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Mutiny by French troops during the Algerian war

This article is over 15 years, 7 months old
Martin Evans writes on the forgotten rebellion by French conscripts 50 years ago
Issue 2002
French troops stand over dead civilians
French troops stand over dead civilians

In April 1956 the 22 year old Georges Mattéi received his call up papers to go and fight in Algeria, just like thousands of young men across France. Corsican in origin, and on holiday in Italy, Mattéi agonised about what to do.

Instinctively anti-authoritarian and anti-militarist, he was paradoxically, as he admitted many years later, fascinated by war. Guilty that he had been too young for the anti-Nazi French resistance movement, he wanted to test himself in the heat of battle. He wanted to see if he was manly enough to stand the intensity of actual combat.

Making his way back to France, Mattéi rejoined his unit – an Alpine regiment from the Grenoble region – at Dreux just outside of Paris. There in the barracks he was amazed to encounter widespread anti-war feeling, even if the reservists’ motives did not generally stem from any automatic identification with the Algerian liberation struggle.

Yes, a minority were politicised. But most had no desire to go and fight in what had already become known as a “dirty war”, because they had jobs and families. The mood of protest and insubordination was, therefore, endemic.

Men went absent without leave for days. Officers were attacked, including one general who was kidnapped. Orders were ignored. Military discipline was non-existent. On the troop trains down to Marseille soldiers pulled the brake cord on numerous occasions to stop them.

This movement had begun the previous September after the government had recalled its reservists. Under French law, all men who had completed military service were on standby for the next three years to fight at a moment’s notice.

At Lyon station there were violent clashes between reservists and the riot police, as soldiers refused to be herded into trains taking them to Marseille. The following month reservists would not leave the Richepanse barracks, openly flouting officers’ orders. This rebellion was only finally overcome when riot police forced the soldiers onto waiting lorries.

Such protests were repeated with even greater intensity in the spring of 1956. The most violent incident took place at Grenoble railway station on 18 May. Opponents of the war had called for a large scale demonstration to prevent the troops’ departure.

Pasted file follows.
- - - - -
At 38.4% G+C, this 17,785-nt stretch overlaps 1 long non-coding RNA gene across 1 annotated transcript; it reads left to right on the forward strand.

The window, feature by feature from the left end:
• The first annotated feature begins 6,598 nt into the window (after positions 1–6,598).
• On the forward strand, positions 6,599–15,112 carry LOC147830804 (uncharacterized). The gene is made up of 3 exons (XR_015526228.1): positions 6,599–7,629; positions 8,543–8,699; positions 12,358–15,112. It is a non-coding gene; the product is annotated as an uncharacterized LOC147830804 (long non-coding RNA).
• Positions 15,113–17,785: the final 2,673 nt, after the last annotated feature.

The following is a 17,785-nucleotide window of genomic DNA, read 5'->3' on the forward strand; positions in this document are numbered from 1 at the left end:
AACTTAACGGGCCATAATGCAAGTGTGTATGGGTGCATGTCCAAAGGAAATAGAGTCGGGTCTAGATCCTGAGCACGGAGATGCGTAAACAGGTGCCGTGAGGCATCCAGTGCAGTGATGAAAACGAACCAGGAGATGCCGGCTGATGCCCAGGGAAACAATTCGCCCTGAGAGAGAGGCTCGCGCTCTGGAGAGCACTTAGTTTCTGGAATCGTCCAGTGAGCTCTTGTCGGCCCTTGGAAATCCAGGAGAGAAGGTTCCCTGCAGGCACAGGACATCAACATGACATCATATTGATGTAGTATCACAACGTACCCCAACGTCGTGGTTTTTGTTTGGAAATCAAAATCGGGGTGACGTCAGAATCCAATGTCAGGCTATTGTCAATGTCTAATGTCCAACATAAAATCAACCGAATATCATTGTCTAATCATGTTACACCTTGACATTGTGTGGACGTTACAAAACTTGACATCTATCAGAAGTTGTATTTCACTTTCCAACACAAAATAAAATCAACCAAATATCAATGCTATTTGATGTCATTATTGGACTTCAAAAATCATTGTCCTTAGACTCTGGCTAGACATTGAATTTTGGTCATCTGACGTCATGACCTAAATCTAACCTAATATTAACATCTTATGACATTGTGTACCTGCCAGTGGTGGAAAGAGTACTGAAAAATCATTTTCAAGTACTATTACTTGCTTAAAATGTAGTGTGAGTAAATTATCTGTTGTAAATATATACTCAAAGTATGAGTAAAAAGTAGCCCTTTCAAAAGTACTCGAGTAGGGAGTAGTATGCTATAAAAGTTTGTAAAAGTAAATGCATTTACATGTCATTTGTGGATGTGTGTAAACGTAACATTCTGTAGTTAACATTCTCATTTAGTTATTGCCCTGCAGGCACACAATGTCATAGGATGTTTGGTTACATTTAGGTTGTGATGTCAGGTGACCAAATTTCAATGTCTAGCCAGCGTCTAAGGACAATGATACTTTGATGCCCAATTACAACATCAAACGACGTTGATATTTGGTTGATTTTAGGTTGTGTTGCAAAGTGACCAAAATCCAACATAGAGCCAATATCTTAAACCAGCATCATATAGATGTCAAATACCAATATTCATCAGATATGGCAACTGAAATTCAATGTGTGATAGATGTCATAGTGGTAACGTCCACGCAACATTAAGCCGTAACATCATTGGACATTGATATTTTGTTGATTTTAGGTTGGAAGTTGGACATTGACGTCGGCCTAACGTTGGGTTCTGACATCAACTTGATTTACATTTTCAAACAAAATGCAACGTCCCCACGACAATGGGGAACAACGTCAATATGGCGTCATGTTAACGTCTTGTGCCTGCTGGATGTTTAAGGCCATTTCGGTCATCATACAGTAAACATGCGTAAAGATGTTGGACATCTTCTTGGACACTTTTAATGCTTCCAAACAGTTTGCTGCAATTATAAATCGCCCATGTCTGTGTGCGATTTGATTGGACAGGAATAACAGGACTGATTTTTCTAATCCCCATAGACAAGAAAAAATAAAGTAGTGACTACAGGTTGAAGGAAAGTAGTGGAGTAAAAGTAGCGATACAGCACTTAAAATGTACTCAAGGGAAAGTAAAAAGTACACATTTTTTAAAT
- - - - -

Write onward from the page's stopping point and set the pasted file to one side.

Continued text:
Supported by hundreds of local communists and trade unionists, the prolonged clashes were not broken up until midnight. People lay across the tracks chanting “they must not go”, a scenario replicated in Saint-Nazaire, Angers, Port-de-Bouc, Voiron and Brive.

This was a huge anti-war movement involving over 20,000 men – but within the press these events went unreported. The journalist Jean-Marie Boeglin covered the reservists’ rebellion for the Union de Reims, a leading provincial daily.

He witnessed the anti-war protests in Rouen and Grenoble at first hand. Yet his editor was not interested. The paper did everything it could to minimise coverage. Boeglin’s articles were cut because they were seen to be sabotaging the war on “Algerian terrorism”.

The road to the reservists’ protest movement began on 1 November 1954 with a nationalist insurrection in Algeria led by the Front de Libération Nationale (FLN).

The FLN, led by the likes of Ahmed Ben Bella and Mohamed Boudiaf, saw violence as the only way to end colonial rule. Their strategy was simple – by creating a climate of insecurity through terrorism they wanted to bring the Algerian question to the attention of the world and thereby isolate France diplomatically.

For the French army, the Algerian uprising was the latest in a series of bloody colonial wars that had begun with Indochina, and had continued with Morocco and Tunisia. However, while in the latter cases the French had eventually been forced to withdraw, Algeria was a case apart.

Invaded in 1830, it was annexed not as a colony but as an integral part of France. In theory France was divided by the Mediterranean, just as Paris was divided by the river Seine. Generations of French school children were told that Algeria was made up of three French departments, no different to Brittany or Normandy.


On top of this was the presence of one million settlers out of a population of ten million – poor whites for the most part who came from France, and also from Malta, Italy and Spain.

For all these reasons the reaction of François Mitterrand, France’s interior minister at the time and later the president of France, to the FLN uprising was typical. For him the revolt threatened the unity of the republic – and the only possible response was war.